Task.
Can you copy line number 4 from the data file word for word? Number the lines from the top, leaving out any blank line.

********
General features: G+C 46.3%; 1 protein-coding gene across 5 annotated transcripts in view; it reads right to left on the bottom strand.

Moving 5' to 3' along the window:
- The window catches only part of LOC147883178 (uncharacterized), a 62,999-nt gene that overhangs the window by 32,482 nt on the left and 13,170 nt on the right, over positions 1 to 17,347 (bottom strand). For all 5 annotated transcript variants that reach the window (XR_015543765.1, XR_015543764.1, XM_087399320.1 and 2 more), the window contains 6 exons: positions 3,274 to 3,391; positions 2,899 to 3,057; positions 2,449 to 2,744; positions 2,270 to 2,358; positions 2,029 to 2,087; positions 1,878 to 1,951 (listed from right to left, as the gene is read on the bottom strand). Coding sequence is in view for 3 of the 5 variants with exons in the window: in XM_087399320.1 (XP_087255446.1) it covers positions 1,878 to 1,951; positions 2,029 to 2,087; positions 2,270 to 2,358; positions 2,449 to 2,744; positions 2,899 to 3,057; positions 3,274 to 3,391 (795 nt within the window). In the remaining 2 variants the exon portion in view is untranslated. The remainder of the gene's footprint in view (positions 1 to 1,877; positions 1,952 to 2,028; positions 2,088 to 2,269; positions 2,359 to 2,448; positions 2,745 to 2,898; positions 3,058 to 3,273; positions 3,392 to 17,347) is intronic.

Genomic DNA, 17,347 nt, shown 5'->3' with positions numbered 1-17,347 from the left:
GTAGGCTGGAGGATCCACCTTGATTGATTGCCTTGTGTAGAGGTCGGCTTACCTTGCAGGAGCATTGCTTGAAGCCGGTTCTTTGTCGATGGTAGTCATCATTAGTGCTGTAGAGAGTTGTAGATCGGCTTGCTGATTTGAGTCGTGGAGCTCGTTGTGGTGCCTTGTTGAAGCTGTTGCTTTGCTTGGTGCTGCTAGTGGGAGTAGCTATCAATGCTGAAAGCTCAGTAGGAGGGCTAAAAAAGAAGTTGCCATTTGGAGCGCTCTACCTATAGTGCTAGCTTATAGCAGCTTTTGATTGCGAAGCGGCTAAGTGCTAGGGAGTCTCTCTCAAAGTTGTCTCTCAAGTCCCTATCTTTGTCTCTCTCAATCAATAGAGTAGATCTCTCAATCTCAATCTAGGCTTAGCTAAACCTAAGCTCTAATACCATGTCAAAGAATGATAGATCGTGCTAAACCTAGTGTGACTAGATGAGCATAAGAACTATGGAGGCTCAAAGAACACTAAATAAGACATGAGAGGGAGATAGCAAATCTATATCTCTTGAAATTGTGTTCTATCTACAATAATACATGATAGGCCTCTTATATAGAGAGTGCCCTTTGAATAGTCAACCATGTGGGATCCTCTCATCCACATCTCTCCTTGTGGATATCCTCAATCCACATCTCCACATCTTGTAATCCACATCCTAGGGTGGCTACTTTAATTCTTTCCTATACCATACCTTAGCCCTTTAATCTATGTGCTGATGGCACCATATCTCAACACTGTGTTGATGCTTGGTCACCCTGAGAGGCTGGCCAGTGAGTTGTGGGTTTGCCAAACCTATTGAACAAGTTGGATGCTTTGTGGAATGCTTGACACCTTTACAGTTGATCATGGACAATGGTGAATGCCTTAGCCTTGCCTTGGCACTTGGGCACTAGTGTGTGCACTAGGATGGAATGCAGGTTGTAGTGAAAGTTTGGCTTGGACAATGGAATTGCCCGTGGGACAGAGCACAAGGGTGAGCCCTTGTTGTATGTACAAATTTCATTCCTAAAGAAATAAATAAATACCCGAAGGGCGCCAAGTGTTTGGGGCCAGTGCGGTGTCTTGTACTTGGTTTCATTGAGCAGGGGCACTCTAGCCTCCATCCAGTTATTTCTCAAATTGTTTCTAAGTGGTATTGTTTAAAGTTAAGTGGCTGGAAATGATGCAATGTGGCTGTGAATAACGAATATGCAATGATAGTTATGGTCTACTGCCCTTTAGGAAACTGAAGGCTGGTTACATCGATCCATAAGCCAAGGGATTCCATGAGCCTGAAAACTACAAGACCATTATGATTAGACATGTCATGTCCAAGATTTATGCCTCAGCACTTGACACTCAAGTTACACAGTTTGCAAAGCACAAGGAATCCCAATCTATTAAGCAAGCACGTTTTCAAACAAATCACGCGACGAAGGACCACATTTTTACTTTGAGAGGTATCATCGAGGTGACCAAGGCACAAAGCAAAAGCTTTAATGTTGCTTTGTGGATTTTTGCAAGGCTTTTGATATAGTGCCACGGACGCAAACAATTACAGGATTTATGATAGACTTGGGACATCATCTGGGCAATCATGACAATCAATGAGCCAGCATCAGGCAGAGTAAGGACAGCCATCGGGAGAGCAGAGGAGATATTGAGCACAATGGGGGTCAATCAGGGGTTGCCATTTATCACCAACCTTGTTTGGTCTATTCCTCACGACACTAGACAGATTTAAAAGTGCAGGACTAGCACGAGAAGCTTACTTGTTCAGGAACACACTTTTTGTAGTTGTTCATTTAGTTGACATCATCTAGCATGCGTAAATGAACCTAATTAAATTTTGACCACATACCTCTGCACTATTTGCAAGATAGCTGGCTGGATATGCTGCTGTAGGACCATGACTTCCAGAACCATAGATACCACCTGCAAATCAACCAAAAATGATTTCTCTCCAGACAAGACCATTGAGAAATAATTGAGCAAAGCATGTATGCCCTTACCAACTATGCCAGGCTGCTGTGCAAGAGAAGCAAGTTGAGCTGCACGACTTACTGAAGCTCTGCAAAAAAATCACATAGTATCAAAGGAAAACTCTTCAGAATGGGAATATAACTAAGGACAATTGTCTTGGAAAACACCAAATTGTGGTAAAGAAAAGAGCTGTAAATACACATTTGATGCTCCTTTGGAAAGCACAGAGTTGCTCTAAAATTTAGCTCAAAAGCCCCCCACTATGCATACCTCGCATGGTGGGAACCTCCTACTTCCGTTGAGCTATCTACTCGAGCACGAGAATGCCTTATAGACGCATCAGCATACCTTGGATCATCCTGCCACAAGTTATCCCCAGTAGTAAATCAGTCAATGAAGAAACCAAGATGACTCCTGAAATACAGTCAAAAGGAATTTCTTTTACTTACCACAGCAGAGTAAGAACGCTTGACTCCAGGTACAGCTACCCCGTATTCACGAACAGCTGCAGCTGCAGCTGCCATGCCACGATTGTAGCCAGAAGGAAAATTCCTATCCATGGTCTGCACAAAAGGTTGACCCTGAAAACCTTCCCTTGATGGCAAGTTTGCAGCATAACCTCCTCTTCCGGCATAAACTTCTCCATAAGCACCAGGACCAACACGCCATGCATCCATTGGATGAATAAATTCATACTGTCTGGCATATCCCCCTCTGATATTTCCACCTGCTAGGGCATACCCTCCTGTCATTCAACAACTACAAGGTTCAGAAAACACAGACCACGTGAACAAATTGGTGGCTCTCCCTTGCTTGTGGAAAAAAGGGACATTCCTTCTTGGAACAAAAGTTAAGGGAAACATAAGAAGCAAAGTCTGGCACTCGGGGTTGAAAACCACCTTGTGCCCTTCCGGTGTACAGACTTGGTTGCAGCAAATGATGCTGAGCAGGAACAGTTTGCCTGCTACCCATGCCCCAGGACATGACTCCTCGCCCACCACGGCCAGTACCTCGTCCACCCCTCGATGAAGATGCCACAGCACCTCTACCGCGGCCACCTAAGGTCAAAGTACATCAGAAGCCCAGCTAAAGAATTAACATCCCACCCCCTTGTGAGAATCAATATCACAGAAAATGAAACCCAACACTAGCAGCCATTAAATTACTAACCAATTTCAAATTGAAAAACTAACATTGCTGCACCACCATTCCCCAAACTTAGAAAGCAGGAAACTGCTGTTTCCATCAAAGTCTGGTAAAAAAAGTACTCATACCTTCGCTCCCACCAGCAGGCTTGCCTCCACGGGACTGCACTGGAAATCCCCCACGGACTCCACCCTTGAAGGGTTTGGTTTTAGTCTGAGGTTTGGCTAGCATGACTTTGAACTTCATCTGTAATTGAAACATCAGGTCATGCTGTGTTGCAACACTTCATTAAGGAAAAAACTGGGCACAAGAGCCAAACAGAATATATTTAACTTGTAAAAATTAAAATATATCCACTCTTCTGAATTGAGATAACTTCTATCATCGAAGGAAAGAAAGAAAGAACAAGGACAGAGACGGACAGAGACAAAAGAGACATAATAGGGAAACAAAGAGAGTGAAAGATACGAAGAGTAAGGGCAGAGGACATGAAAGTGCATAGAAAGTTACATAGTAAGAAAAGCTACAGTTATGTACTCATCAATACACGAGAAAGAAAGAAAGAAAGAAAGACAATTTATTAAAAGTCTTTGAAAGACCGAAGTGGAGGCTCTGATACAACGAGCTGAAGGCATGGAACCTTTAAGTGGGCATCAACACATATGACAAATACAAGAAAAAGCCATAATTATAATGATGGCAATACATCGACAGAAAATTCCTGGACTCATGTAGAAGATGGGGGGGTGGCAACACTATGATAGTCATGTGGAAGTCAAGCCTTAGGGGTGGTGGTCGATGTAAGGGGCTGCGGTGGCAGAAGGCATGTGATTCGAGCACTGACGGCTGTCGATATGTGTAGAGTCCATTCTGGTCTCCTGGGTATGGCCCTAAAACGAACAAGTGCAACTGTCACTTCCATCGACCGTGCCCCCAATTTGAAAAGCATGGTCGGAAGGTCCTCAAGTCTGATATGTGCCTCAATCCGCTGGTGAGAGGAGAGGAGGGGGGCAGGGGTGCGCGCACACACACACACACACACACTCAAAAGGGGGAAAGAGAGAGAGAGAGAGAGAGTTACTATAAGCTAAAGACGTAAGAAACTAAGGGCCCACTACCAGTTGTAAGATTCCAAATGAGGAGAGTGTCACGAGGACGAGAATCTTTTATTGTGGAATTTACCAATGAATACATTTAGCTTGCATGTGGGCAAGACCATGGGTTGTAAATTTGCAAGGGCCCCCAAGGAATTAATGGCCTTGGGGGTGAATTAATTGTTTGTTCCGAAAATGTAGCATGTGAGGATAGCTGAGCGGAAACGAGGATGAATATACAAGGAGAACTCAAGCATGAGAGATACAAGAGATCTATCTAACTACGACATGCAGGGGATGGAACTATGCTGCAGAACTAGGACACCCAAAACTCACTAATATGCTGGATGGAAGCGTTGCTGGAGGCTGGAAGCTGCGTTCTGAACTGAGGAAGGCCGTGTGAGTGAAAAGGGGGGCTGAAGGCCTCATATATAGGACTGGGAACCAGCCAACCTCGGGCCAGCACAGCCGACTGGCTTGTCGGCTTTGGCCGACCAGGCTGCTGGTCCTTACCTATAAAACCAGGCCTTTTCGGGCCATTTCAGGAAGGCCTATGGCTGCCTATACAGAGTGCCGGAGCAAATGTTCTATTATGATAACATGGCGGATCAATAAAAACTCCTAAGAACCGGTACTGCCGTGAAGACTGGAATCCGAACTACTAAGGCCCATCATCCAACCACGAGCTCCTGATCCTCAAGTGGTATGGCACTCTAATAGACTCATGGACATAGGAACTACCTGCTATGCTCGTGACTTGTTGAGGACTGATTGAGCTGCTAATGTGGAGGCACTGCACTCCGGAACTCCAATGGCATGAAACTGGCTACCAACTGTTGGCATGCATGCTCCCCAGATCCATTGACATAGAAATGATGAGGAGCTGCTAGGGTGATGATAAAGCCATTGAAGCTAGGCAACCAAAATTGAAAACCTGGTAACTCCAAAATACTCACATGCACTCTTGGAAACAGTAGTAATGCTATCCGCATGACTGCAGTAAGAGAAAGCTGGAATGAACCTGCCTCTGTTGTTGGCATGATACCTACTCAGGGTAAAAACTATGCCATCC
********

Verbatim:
Genomic DNA, 17,347 nt, shown 5'->3' with positions numbered 1-17,347 from the left: